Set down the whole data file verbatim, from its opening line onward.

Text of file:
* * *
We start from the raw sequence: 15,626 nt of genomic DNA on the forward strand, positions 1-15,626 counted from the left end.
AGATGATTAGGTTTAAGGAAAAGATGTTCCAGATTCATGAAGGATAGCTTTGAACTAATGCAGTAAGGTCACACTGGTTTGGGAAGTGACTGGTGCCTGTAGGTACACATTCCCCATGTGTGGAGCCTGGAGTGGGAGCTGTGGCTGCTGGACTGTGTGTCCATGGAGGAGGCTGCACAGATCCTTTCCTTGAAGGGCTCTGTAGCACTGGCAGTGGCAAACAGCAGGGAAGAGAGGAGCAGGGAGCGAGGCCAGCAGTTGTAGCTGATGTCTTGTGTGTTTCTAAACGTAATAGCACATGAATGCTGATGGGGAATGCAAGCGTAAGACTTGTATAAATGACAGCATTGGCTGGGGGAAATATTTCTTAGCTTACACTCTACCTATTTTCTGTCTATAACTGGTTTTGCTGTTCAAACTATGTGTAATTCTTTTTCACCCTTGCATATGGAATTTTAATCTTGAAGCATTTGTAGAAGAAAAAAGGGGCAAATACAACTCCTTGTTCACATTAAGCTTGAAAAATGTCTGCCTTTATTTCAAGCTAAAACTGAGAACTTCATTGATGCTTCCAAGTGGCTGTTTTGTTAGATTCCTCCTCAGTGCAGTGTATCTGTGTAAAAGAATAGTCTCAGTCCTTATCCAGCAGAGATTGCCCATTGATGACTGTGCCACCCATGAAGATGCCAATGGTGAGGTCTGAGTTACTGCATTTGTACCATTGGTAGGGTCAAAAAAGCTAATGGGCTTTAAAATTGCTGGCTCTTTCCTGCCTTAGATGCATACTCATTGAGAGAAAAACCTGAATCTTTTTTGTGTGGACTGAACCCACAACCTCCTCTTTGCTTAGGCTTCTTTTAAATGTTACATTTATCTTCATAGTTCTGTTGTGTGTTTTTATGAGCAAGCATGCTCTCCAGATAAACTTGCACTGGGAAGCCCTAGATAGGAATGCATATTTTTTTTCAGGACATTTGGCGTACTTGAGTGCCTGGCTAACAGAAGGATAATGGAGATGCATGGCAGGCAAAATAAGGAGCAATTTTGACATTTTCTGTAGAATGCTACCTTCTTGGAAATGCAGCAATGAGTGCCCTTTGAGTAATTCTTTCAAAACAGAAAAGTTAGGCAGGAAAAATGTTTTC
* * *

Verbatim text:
We start from the raw sequence: 15,626 nt of genomic DNA on the forward strand, positions 1-15,626 counted from the left end.
AGATGATTAGGTTTAAGGAAAAGATGTTCCAGATTCATGAAGGATAGCTTTGAACTAATGCAGTAAGGTCACACTGGTTTGGGAAGTGACTGGTGCCTGTAGGTACACATTCCCCATGTGTGGAGCCTGGAGTGGGAGCTGTGGCTGCTGGACTGTGTGTCCATGGAGGAGGCTGCACAGATCCTTTCCTTGAAGGGCTCTGTAGCACTGGCAGTGGCAAACAGCAGGGAAGAGAGGAGCAGGGAGCGAGGCCAGCAGTTGTAGCTGATGTCTTGTGTGTTTCTAAACGTAATAGCACATGAATGCTGATGGGGAATGCAAGCGTAAGACTTGTATAAATGACAGCATTGGCTGGGGGAAATATTTCTTAGCTTACACTCTACCTATTTTCTGTCTATAACTGGTTTTGCTGTTCAAACTATGTGTAATTCTTTTTCACCCTTGCATATGGAATTTTAATCTTGAAGCATTTGTAGAAGAAAAAAGGGGCAAATACAACTCCTTGTTCACATTAAGCTTGAAAAATGTCTGCCTTTATTTCAAGCTAAAACTGAGAACTTCATTGATGCTTCCAAGTGGCTGTTTTGTTAGATTCCTCCTCAGTGCAGTGTATCTGTGTAAAAGAATAGTCTCAGTCCTTATCCAGCAGAGATTGCCCATTGATGACTGTGCCACCCATGAAGATGCCAATGGTGAGGTCTGAGTTACTGCATTTGTACCATTGGTAGGGTCAAAAAAGCTAATGGGCTTTAAAATTGCTGGCTCTTTCCTGCCTTAGATGCATACTCATTGAGAGAAAAACCTGAATCTTTTTTGTGTGGACTGAACCCACAACCTCCTCTTTGCTTAGGCTTCTTTTAAATGTTACATTTATCTTCATAGTTCTGTTGTGTGTTTTTATGAGCAAGCATGCTCTCCAGATAAACTTGCACTGGGAAGCCCTAGATAGGAATGCATATTTTTTTTCAGGACATTTGGCGTACTTGAGTGCCTGGCTAACAGAAGGATAATGGAGATGCATGGCAGGCAAAATAAGGAGCAATTTTGACATTTTCTGTAGAATGCTACCTTCTTGGAAATGCAGCAATGAGTGCCCTTTGAGTAATTCTTTCAAAACAGAAAAGTTAGGCAGGAAAAATGTTTTC